Gulf Coast League Astros Season Review

We've come to the end of the season reviews. Timmy still has a couple of rookie reviews to get through, but for the most part, we've done quite a bit to break down the minor league system. A huge thank you goes out to Orem, Subber and timmy for all the great work this week. We'll get back to your regularly scheduled programming next week and hope you've enjoyed this minor league review.

As for the Gulf Coast League, there's a reason we saved it for the end. This is not a very good league. The talent here is very raw and/or not far removed from high school. Sure, some of the guys put up good numbers and sometimes the pitchers look dominant.

The point of this league is about more than numbers, though. It's about guys adjusting to the pros. Players signed out of South and Central America, including the Carribbean, can adjust to the US in a low-pressure environment. The Astros also play in Kissimmee, which is also their spring training home.

Knowing that, it's hard to see success here. The guys who perform the best stat-wise may not necessarily be the ones who have the highest ceiling. Last year, Kike Hernandez was one of the best players on the team and, as we've discussed here before, Hernandez doesn't have the highest ceiling in the system. Meanwhile, a guy like Telvin Nash doesn't show a tenth of his power potential but can make the top 20 of our prospect list a year later.

Keep that in mind when reading the following review:

Team MVP

Jordan Scott, Outfielder - One of the youngest players on the team put up a surprisingly solid performance. None of the GCL Astros hit for power this year, but Scott made a good transition from high school to hitting for average here. He doesn't have huge upside, but another quick, average-hitting center fielder can't hurt the system, can it?

Team Cy Young

Jose Perdomo, right-hander - Finally, we have one of the only players on this team to make the podcast. Perdomo is a bit of a mystery. We don't know what he throws. We don't know how hard he throws. We don't know what his mechanics are like. It's hard to talk about a player like that, but he's definitely done enough to move up in the system. He probably ends up in Tri-City next season.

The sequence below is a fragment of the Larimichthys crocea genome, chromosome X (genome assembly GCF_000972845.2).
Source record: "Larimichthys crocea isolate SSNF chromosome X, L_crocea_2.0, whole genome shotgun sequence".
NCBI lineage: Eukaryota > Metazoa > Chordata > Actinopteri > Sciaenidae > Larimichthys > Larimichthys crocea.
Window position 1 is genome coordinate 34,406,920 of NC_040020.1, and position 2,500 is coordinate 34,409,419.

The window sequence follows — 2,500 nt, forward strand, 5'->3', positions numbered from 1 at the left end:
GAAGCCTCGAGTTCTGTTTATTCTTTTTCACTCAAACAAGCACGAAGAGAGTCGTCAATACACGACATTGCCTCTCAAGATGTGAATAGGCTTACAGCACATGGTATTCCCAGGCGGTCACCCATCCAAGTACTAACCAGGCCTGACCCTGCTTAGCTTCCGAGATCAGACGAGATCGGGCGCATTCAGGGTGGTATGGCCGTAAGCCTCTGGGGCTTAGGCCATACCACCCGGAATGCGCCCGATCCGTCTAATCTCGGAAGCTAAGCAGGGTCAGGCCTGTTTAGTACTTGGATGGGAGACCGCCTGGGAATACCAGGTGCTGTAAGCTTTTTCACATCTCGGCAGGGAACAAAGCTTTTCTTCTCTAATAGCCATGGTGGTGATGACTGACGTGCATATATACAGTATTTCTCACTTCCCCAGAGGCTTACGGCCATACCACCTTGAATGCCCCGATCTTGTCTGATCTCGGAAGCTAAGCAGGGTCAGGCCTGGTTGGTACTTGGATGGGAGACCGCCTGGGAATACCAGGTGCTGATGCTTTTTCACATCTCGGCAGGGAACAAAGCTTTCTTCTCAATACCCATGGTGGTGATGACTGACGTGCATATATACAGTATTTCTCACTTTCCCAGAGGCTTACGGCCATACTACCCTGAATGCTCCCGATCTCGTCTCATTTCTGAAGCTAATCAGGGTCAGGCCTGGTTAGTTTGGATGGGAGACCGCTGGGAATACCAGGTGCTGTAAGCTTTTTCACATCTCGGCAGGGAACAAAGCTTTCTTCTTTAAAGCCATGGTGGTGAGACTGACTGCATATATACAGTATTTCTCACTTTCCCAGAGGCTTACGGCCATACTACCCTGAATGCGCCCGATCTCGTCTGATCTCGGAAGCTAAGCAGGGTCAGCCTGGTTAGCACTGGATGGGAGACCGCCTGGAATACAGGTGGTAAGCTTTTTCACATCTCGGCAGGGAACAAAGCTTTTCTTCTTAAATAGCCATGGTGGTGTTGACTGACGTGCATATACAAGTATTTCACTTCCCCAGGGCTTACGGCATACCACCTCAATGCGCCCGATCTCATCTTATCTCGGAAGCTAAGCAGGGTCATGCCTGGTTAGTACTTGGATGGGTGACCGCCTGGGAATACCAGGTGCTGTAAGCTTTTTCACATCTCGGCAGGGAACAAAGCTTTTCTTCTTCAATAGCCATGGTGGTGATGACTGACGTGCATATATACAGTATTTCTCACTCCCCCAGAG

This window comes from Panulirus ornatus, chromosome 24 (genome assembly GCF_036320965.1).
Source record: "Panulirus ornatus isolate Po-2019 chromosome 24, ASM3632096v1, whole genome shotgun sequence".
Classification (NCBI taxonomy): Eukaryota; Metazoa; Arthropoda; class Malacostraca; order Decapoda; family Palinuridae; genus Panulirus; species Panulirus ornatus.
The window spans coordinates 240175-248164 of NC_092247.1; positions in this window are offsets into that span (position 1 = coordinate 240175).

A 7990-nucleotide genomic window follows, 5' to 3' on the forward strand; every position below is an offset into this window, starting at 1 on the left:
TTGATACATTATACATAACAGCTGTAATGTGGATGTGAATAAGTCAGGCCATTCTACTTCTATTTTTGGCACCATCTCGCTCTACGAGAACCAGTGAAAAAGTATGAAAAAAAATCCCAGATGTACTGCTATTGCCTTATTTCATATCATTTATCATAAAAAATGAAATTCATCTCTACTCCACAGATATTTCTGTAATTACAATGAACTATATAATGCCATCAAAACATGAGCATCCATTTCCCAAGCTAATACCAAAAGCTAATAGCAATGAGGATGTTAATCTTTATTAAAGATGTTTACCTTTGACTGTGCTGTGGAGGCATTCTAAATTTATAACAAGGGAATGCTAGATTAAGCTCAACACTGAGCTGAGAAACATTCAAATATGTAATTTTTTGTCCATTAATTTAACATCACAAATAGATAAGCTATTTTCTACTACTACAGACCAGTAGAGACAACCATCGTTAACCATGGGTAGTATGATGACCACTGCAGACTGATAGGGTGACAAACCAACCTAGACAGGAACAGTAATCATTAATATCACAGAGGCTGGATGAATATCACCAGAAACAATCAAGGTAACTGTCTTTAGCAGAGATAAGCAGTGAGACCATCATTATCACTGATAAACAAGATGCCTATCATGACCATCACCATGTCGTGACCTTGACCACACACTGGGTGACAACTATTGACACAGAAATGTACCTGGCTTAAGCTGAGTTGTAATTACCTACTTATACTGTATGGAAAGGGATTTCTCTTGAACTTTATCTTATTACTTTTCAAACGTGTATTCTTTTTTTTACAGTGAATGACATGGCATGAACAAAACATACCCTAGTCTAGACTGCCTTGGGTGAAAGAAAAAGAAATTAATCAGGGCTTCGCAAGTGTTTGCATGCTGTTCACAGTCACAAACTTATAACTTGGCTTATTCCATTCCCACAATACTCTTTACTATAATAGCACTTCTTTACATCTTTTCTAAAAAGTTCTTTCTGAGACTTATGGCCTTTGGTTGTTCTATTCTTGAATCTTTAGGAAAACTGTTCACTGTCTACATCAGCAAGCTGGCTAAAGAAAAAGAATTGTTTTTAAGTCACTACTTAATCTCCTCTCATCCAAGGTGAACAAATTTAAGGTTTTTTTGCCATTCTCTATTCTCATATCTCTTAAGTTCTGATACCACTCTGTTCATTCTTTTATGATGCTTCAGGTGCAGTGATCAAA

Players To Watch

Chan Moon, shortstop - Think about Moon like Nash. He's an international signing who is playing in the minors for the first time. So, his stats don't live up to his potential level yet. I look for him to have a much better season in 2011.

Dieudone Paul, right-hander - Everything went right for Paul, striking out 39 in 33 innings. His walk rate was a little high, but his ERA was quite low and he didn't give up many hits. With not much info on what his repertoire is, it's hard to say whether he'll have success next season, but he'll probably end up in Greeneville.

Ryan Ditthardt, first baseman - The undrafted free agent from Troy posted a pretty respectable on-base percentage and an okay batting average. It's hard to see him moving a bunch, but he's earned a chance to make it to Tri-City next season.

 

Players Who Disappointed

Joshua Magee, second baseman - The pancake afficionado really did nothing of note after signing. He stole seven bases in 11 opportunities, but hit under .300 in all three slash categories. The Astros are also much deeper at second base, so he may not have a chance to stick in the system.

Kyle Redinger, third baseman - One of the later-round high school picks to sign, Redinger did nothing to show any promise next season. However, he could break out a little in Greeneville next season.

 

Danilo Del Rio, right-hander - He started more games than all but one other person on the staff and had two complete games but his ERA was 5.56 and he only struck out 37 guys in 57 2/3 innings. Oh, he also gave up 72 hits, which may have been affected by the defense behind him

Best Outlook for 2011

Ditthardt has some college experience and probably will rise the highest of this group. Expect him to end up in Tri-City next season with a slight possibilty of him landing in Lexington.

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